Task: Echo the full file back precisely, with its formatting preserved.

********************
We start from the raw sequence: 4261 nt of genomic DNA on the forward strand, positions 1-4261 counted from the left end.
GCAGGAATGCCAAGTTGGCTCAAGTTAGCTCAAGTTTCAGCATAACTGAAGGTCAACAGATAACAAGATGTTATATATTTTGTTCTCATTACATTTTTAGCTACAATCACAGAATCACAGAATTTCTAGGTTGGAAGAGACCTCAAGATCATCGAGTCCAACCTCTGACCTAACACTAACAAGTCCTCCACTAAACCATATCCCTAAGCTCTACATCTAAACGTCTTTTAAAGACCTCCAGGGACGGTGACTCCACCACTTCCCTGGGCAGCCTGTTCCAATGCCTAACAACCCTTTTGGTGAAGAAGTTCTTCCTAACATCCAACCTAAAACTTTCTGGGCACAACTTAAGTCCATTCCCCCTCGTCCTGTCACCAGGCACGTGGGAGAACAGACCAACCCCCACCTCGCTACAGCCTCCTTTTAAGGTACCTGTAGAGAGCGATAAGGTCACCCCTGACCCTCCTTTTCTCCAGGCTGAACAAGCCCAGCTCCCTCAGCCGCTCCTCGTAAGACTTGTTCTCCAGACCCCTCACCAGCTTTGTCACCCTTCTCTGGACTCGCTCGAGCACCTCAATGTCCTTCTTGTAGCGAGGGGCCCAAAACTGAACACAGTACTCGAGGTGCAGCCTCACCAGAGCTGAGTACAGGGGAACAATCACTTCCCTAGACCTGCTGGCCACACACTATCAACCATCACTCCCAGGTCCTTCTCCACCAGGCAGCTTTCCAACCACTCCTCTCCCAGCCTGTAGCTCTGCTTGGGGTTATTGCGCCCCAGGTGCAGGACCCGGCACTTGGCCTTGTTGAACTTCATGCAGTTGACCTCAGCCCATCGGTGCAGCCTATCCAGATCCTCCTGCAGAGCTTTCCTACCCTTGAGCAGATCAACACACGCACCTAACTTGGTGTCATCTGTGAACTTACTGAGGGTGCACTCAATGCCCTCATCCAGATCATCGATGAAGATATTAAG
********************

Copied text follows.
We start from the raw sequence: 4261 nt of genomic DNA on the forward strand, positions 1-4261 counted from the left end.
GCAGGAATGCCAAGTTGGCTCAAGTTAGCTCAAGTTTCAGCATAACTGAAGGTCAACAGATAACAAGATGTTATATATTTTGTTCTCATTACATTTTTAGCTACAATCACAGAATCACAGAATTTCTAGGTTGGAAGAGACCTCAAGATCATCGAGTCCAACCTCTGACCTAACACTAACAAGTCCTCCACTAAACCATATCCCTAAGCTCTACATCTAAACGTCTTTTAAAGACCTCCAGGGACGGTGACTCCACCACTTCCCTGGGCAGCCTGTTCCAATGCCTAACAACCCTTTTGGTGAAGAAGTTCTTCCTAACATCCAACCTAAAACTTTCTGGGCACAACTTAAGTCCATTCCCCCTCGTCCTGTCACCAGGCACGTGGGAGAACAGACCAACCCCCACCTCGCTACAGCCTCCTTTTAAGGTACCTGTAGAGAGCGATAAGGTCACCCCTGACCCTCCTTTTCTCCAGGCTGAACAAGCCCAGCTCCCTCAGCCGCTCCTCGTAAGACTTGTTCTCCAGACCCCTCACCAGCTTTGTCACCCTTCTCTGGACTCGCTCGAGCACCTCAATGTCCTTCTTGTAGCGAGGGGCCCAAAACTGAACACAGTACTCGAGGTGCAGCCTCACCAGAGCTGAGTACAGGGGAACAATCACTTCCCTAGACCTGCTGGCCACACACTATCAACCATCACTCCCAGGTCCTTCTCCACCAGGCAGCTTTCCAACCACTCCTCTCCCAGCCTGTAGCTCTGCTTGGGGTTATTGCGCCCCAGGTGCAGGACCCGGCACTTGGCCTTGTTGAACTTCATGCAGTTGACCTCAGCCCATCGGTGCAGCCTATCCAGATCCTCCTGCAGAGCTTTCCTACCCTTGAGCAGATCAACACACGCACCTAACTTGGTGTCATCTGTGAACTTACTGAGGGTGCACTCAATGCCCTCATCCAGATCATCGATGAAGATATTAAG